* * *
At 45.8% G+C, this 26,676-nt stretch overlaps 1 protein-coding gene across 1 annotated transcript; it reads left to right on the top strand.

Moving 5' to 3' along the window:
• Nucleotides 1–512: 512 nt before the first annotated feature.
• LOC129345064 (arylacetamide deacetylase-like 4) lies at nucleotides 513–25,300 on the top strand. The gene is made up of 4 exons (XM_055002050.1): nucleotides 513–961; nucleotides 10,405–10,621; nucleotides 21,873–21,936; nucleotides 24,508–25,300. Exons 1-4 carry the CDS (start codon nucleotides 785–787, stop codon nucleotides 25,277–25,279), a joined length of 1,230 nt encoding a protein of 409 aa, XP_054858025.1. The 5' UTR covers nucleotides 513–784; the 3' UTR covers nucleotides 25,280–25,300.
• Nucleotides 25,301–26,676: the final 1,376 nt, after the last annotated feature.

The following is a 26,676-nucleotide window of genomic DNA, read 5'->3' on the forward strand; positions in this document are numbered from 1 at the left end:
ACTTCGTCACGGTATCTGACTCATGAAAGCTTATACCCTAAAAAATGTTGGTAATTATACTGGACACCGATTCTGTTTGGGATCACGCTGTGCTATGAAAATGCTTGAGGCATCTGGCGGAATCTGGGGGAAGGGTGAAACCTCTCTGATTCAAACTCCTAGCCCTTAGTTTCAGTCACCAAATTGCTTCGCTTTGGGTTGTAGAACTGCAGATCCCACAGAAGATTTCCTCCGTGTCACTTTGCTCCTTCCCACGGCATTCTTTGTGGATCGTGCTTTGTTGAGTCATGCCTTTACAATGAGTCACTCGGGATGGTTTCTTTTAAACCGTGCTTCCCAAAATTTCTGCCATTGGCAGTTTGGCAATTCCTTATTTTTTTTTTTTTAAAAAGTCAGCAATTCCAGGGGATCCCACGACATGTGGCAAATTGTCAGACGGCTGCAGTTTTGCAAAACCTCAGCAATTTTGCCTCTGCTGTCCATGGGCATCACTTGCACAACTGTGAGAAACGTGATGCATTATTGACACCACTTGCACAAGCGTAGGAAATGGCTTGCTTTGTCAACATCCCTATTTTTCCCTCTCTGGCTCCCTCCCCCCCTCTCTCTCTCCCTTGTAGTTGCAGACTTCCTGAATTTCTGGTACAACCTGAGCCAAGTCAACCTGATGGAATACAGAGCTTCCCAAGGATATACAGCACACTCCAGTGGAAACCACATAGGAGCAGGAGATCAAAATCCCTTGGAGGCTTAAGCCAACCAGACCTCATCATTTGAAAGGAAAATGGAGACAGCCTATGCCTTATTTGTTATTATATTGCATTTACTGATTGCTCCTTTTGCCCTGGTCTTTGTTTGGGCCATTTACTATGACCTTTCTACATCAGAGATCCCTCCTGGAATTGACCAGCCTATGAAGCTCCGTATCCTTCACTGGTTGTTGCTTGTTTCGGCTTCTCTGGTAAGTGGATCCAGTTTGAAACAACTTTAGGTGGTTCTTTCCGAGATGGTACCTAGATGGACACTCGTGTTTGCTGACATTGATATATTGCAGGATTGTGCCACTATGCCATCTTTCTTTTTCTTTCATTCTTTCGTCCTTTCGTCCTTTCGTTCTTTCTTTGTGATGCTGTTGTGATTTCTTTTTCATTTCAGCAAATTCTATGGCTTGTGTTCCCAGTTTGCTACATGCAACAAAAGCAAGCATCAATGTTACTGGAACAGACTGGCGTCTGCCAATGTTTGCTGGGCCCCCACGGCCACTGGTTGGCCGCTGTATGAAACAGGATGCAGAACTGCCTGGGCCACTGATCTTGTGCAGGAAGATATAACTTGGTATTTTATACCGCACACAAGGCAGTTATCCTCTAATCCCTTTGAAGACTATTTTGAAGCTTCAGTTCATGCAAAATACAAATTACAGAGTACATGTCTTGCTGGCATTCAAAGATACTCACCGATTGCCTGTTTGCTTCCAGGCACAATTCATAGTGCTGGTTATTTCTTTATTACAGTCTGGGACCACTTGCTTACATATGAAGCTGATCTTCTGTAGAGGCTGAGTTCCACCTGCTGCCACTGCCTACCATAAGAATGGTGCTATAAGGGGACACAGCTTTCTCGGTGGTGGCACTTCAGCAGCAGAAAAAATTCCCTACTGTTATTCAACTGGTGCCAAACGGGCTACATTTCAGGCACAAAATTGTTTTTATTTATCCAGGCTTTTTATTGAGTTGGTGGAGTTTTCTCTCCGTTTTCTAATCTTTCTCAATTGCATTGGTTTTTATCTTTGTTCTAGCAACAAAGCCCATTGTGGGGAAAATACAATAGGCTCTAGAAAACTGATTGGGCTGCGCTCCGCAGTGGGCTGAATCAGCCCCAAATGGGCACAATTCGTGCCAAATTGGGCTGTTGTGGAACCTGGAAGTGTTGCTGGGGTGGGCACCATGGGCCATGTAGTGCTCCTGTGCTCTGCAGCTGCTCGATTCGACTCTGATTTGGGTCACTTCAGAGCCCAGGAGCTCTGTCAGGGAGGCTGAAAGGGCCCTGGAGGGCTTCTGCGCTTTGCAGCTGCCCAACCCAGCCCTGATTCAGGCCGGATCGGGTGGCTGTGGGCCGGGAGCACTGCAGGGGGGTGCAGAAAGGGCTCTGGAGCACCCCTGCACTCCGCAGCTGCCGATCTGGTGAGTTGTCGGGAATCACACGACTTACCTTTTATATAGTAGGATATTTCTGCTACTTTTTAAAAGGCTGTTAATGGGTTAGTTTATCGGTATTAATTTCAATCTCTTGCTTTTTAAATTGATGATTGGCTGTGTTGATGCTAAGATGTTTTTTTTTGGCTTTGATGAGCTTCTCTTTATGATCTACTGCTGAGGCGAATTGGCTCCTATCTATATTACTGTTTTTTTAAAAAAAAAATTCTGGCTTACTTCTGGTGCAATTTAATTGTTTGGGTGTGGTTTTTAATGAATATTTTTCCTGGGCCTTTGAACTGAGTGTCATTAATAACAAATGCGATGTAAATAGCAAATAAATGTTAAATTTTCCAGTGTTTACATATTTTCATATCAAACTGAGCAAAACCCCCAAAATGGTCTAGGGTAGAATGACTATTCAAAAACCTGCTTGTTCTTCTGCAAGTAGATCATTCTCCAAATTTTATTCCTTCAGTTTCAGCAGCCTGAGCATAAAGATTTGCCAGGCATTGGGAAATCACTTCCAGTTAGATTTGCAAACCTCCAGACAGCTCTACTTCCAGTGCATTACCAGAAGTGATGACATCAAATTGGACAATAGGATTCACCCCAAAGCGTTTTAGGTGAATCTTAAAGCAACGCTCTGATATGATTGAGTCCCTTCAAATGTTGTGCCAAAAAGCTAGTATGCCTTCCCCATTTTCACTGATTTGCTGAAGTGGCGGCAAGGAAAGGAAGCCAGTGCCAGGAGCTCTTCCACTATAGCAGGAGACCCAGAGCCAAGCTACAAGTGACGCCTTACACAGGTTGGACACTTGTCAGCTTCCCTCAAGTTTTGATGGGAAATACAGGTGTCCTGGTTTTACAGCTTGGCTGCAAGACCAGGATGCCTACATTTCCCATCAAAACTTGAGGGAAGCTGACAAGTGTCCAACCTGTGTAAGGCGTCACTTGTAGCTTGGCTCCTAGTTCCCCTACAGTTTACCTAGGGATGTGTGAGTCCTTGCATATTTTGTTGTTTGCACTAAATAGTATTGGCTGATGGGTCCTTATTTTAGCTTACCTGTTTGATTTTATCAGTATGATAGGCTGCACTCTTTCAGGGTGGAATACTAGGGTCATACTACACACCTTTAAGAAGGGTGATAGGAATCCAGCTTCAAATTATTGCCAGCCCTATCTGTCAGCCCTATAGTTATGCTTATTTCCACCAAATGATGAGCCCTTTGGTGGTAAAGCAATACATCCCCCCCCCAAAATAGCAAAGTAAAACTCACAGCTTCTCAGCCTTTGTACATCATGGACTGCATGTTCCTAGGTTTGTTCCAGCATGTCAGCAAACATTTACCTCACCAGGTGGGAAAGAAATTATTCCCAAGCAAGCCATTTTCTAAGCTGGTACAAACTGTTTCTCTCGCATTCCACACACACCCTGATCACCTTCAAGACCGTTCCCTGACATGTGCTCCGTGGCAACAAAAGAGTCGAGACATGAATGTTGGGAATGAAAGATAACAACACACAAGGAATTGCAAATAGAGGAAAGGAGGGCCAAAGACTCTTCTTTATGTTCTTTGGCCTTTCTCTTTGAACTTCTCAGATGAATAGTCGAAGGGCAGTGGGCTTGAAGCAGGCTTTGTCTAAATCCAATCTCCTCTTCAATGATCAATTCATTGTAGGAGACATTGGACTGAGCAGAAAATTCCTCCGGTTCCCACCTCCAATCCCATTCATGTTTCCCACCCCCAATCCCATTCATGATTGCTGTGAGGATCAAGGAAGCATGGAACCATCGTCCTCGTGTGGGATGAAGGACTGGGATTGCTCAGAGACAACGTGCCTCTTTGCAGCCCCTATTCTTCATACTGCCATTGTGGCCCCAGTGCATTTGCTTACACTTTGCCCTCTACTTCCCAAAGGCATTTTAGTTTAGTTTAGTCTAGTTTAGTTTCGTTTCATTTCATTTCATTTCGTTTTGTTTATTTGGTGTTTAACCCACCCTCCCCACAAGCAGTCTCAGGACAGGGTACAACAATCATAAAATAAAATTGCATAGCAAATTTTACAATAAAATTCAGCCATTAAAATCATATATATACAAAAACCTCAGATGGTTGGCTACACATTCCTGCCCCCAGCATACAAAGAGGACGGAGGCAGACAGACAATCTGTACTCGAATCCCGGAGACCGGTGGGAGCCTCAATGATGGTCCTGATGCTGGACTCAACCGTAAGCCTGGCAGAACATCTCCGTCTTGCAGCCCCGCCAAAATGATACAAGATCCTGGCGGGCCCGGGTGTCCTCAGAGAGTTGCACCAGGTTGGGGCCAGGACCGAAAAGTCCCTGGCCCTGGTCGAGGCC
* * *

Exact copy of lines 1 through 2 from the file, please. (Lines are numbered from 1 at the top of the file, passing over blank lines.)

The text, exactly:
At 45.8% G+C, this 26,676-nt stretch overlaps 1 protein-coding gene across 1 annotated transcript; it reads left to right on the top strand.

Moving 5' to 3' along the window: